Re: Neanderthal and PIE
|From:||Falcata Lusa <falcata.lusa@...>|
|Date:||Sunday, October 12, 2008, 21:05|
First of all, please remember that this are only suppositions focused on the
creation of a conlang for a fictional alternative pre-history of our planet.
2008/10/11 Jim Henry <jimhenry1973@...>
> It's not impossible (...)
Good enough for me :)
> The time between now and the oldest
> (fairly controversial) estimate for the age of PIE, 12,000 years, is
> only about half the distance between that time and the age of
> the most recent Neanderthal fossils (30,000 years).
According to the wikipedia there are some fossil evidence with 24,500 years
of Neanderthal in SW Europe. That would reduce the distance by 5,500 years
to a comfortable 12,500 years, placing PIE halfway from Neanderthal language
to modern languages. If Neanderthals had a language, even a rudimentary one,
and if they would cross their paths with the Cro-Magnons, there might have
been some sort of borrowings from either side
> Taking the
> more common estimate of the age of PIE, 6000 years, there
> would be 24,000 years between the last Neanderthals and the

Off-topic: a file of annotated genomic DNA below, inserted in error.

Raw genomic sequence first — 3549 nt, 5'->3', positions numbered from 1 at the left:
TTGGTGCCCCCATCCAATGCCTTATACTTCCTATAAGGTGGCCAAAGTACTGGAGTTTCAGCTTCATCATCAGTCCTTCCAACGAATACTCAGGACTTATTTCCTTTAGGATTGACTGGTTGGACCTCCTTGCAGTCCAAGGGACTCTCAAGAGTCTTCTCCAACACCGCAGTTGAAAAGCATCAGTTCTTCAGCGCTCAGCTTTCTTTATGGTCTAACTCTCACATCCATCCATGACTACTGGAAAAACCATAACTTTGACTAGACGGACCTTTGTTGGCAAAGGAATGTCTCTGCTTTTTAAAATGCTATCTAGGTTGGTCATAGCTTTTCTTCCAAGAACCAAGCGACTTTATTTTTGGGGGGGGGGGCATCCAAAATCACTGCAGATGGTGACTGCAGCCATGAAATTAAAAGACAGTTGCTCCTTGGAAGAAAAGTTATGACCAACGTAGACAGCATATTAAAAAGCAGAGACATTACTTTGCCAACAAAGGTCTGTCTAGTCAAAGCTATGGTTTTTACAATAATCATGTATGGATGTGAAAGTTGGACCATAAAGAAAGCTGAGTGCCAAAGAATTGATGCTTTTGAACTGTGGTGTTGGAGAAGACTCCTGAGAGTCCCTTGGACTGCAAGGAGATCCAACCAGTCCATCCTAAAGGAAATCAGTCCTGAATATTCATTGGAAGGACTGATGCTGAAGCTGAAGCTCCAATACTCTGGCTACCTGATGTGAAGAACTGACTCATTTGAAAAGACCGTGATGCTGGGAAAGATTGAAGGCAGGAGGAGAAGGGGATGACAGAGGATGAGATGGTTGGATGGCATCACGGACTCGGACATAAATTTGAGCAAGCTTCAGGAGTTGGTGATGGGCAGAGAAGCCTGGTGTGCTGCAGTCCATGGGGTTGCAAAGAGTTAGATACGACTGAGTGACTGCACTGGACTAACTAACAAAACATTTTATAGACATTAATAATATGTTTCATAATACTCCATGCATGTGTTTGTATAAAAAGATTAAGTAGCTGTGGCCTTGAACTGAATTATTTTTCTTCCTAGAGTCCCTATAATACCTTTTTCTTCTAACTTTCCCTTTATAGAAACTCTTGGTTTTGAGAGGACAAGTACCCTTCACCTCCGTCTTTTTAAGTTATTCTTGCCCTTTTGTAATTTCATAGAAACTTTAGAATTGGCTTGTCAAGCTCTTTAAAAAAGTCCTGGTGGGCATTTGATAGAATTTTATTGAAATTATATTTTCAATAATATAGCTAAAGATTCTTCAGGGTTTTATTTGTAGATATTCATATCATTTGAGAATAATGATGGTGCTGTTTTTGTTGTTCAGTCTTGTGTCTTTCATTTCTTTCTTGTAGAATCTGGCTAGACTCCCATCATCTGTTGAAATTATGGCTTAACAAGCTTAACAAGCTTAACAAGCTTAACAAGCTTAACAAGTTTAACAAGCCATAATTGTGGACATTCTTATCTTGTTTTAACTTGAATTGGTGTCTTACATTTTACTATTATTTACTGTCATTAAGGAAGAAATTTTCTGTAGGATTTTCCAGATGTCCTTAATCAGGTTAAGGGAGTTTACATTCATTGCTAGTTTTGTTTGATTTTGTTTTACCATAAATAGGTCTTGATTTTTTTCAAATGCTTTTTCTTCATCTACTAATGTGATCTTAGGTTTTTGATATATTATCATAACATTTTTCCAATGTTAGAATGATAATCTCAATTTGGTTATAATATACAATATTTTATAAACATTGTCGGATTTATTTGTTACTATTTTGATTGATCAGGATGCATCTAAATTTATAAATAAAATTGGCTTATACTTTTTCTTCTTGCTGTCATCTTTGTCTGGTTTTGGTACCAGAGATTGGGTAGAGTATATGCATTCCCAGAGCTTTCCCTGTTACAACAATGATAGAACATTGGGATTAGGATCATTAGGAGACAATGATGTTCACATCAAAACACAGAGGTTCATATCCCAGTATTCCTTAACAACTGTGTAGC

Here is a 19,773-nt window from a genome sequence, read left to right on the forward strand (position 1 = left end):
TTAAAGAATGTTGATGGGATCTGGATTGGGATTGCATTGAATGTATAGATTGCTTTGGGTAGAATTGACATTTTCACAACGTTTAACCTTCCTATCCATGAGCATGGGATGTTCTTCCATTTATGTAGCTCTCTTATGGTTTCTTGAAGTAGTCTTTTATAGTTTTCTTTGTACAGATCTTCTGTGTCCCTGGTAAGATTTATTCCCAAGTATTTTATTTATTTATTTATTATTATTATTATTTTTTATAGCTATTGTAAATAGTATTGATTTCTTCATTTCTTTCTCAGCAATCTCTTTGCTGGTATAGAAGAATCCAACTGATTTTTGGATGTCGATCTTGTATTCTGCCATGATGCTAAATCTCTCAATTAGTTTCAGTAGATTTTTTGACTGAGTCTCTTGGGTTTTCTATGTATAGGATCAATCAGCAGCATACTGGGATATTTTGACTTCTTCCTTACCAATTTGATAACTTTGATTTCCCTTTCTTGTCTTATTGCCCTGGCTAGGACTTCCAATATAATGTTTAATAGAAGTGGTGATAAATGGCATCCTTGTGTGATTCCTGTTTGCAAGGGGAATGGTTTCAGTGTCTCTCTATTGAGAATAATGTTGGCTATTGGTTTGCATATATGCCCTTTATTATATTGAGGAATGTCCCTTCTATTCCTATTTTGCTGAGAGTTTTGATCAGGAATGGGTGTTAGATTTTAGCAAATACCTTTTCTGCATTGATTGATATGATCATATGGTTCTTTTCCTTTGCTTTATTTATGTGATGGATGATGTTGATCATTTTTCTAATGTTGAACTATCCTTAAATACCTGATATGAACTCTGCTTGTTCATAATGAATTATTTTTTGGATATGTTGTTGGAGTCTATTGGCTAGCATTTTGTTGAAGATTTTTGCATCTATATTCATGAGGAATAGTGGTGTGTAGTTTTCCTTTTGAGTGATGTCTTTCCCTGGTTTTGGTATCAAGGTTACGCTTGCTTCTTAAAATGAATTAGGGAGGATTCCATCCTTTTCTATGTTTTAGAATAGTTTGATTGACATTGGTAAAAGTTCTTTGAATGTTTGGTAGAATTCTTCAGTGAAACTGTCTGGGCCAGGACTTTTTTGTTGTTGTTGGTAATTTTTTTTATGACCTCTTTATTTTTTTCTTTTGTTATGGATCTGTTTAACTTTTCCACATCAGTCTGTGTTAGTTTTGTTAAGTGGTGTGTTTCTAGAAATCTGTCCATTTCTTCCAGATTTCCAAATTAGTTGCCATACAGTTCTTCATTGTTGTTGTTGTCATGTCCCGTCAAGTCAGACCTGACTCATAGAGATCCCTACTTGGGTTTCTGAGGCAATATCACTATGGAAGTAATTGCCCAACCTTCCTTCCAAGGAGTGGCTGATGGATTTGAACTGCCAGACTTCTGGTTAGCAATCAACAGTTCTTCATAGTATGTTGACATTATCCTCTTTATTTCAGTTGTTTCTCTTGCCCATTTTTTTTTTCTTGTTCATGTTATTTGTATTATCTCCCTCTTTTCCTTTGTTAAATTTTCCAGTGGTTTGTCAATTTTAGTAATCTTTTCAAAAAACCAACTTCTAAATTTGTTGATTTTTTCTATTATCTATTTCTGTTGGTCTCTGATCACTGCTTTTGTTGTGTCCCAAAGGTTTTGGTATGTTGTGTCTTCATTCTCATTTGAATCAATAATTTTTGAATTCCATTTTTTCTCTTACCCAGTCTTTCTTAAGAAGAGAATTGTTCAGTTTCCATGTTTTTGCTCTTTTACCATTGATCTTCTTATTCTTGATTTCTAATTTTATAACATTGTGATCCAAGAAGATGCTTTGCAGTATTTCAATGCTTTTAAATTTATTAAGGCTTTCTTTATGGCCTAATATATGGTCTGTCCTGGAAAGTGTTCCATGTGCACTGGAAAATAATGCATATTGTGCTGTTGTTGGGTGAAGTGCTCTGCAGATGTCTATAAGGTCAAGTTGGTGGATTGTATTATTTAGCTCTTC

> speakers of PIE; plenty of time for any language to change
> beyond recognition multiple times, or fission into many languages
> so divergent that their relationship is no longer even slightly
I agree with you. I'm definitely not trying to imply that Neanderthal
Language (NL) was the sole origin of PIE, but only to establish the
possibility that PIE was in fact influenced by NL.
Neanderthals culture changed very little before the arrival of Cro-Magnon,
and that could somehow explain the slow evolution of the language. If the
environment doesn't change much, and no new techologies appear, is there
realy a necessity to evolve our way to comunicate?
2008/10/11 Jörg Rhiemeier <joerg_rhiemeier@...>
> I think we are dealing with an entirely meaningless coincidence
I thought that there were no coincidences on our world... :P
> PIE probably was spoken about 6000 years ago; estimates
> of an earlier age can be ruled out (IMHO) because the vocabulary
> of PIE as it can be reconstructed reveals that the "Proto-Indo-
> Europeans" practiced agriculture, used wheeled vehicles and knew
> at least the metals copper, silver and gold.
We now have words for computer, cellphone, snorkel, robot, internet and
still that alone is not proof that our language appeared during the 20th
> As Jim Henry has
> already pointed out, Neanderthals belong to a much earlier time.
Indeed, but as I said before I'm not saying that Neanderthal would have
spoken PIE. Only that parts of their language might have passed on to
Pre-...-pre-PIE, and somehow survived.
Also, the Neanderthals died out and were not the ancestors of
> any humans living today, and I think there is some evidence that
> the Neanderthals were not fully sapient and probably did not
> speak a language of the same kind as the languages known to us.
Not yet proven either way... There's a theory that states we have bits and
pieces of Neanderthal DNA.